Introduction

Escherichia coli O104:H4, a hybrid pathotype possessing genes characteristic of enteroaggregative E. coli (EAEC) and Shiga toxin (Stx)-producing E. coli (STEC), was responsible for a large foodborne outbreak of hemorrhagic colitis and hemolytic uremic syndrome in Europe, mainly Germany, in 2011. The O104:H4 serotype was also isolated from patients suffering from bloody diarrhea in the Republic of Georgia in 2009 and comparative genomics revealed that they are nearest neighbors to 2011 German outbreak strains. However, there were structural and nucleotide differences in plasmid and prophage profiles and in antimicrobial resistance between German and Georgian strains [1]. Because Stx-negative EAEC O104:H4 had been previously isolated from humans in African countries, it was suggested that the hybrid pathotype has evolved from EAEC O104:H4 by the uptake of Stx-carrying bacteriophage [25]. Escherichia coli O104:H4 serotype has not been detected in cattle, unlike other major STEC serotypes that cause human illnesses [68]. However, cattle harbor O104 serotypes other than H4 in the gut and shed them in the feces [6, 9, 10]. A stx2-carrying O104:H21 serotype, possibly of cattle origin, was implicated in an outbreak of hemorrhagic colitis associated with consumption of raw milk in Helena, Montana in 1994 [11]. We have conducted a study with cattle feces collected from a number of feedlots (n = 29) to determine the prevalence of O104 serogroup and reported that serotype O104:H7 was the most commonly isolated stx-carrying O104 serotype [9]. The O104:H7 serotype is reported to be associated with sporadic diarrheal cases in humans [12, 13], however, there has been no evidence to suggest that cattle were the source of human infections. Not much is known about the virulence potential of the strains of E. coli O104:H7 of cattle origin, particularly in relation to human clinical strains of O104:H7. Therefore, the objectives of our study were to analyze the gene content to assess the virulence potential of cattle O104:H7 strains using FDA-ECID DNA microarray and to compare their virulence gene profiles with that of human STEC O104:H7 (clinical strains), O104:H21 (milk-associated Montana outbreak strain) and O104:H4 (German outbreak) strains.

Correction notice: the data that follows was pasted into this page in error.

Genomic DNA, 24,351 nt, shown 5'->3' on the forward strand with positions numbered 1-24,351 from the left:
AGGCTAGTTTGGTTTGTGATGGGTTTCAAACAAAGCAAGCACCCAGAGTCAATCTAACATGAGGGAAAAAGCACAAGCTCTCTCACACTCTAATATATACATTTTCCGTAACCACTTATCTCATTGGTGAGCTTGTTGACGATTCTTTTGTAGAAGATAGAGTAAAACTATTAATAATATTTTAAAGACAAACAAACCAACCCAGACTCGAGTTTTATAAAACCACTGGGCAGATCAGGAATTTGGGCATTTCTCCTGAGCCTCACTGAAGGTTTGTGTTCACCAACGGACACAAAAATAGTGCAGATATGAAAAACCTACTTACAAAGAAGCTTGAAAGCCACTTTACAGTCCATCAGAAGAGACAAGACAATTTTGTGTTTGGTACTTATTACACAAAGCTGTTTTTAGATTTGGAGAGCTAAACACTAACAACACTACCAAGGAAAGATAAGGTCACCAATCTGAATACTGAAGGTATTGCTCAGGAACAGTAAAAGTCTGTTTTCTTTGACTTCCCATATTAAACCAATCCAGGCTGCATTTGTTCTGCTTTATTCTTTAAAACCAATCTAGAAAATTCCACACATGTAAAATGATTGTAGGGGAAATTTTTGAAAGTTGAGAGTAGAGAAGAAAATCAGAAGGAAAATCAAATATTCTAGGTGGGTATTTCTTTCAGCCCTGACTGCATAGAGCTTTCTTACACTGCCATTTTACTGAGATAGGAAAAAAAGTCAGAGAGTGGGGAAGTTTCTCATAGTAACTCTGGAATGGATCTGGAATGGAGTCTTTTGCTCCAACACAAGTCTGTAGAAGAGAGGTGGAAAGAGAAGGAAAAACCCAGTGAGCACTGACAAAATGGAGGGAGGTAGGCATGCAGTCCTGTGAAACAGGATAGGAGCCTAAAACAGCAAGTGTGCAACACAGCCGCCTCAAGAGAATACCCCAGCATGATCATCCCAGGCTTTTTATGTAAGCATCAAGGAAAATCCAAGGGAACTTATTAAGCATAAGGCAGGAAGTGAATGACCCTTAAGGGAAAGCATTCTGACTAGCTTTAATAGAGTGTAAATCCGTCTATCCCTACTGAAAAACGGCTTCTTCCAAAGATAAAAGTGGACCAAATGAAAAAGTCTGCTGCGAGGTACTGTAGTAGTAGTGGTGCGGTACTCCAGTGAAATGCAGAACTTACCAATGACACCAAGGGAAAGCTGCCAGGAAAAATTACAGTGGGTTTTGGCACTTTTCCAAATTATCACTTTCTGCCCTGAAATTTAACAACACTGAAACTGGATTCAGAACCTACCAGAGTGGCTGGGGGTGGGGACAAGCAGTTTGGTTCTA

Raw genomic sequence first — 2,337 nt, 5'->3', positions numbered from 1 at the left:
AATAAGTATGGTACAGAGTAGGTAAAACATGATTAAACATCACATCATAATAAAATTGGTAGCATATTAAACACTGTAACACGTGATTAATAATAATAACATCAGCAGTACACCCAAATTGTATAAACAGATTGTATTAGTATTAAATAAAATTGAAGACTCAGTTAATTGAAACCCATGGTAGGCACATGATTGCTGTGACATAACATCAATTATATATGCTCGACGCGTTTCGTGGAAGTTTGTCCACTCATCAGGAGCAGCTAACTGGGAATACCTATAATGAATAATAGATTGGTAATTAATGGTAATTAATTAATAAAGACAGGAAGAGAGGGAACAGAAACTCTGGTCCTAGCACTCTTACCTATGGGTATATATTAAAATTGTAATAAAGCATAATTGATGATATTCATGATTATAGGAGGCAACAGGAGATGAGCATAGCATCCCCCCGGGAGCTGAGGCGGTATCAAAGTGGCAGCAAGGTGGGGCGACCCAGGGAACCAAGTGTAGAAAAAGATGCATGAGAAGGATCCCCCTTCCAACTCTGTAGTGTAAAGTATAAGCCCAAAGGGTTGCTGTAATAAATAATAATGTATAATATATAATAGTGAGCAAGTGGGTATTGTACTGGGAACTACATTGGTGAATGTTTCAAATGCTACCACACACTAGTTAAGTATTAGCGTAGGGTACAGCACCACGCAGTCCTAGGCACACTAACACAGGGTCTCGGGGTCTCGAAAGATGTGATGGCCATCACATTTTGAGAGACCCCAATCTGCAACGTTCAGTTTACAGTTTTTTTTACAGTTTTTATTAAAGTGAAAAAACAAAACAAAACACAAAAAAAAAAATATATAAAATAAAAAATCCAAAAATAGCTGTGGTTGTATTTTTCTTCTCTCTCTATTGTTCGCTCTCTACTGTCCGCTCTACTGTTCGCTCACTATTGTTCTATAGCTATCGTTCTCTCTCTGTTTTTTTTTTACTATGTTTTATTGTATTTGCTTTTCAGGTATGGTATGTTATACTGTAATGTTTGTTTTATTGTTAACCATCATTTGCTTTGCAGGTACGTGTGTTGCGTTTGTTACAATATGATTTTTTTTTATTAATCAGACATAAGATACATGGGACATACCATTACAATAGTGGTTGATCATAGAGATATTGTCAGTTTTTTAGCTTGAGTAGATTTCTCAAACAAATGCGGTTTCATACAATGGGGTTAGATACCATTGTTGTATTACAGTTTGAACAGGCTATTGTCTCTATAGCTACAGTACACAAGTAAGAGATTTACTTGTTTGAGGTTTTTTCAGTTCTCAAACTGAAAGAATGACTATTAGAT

Materials and methods

Kansas State University Institutional Biosafety Committee and Institutional Animal Care and Use Committee approved this study.

E. coli O104 strains

Six strains of STEC O104:H7 (2013-6-659A, 2013-6-672E, 2013-6-685A, 2013-6-48C, 2013-6-122E and 2013-6-148B), isolated from feedlot cattle fecal samples collected at a Midwest slaughter plant [9], were utilized in this study. Additionally, five strains of human O104:H7 (06–3637, 07–3598, 08–4061, 2011C-3665, and 2012C-3400; Centers for Disease Control and Prevention, Atlanta, GA), human STEC clinical strains of O104:H4 (BAA-2326; German outbreak), and O104:H21 (BAA-178; Montana outbreak) were included in the study.

Microarray assay and data analysis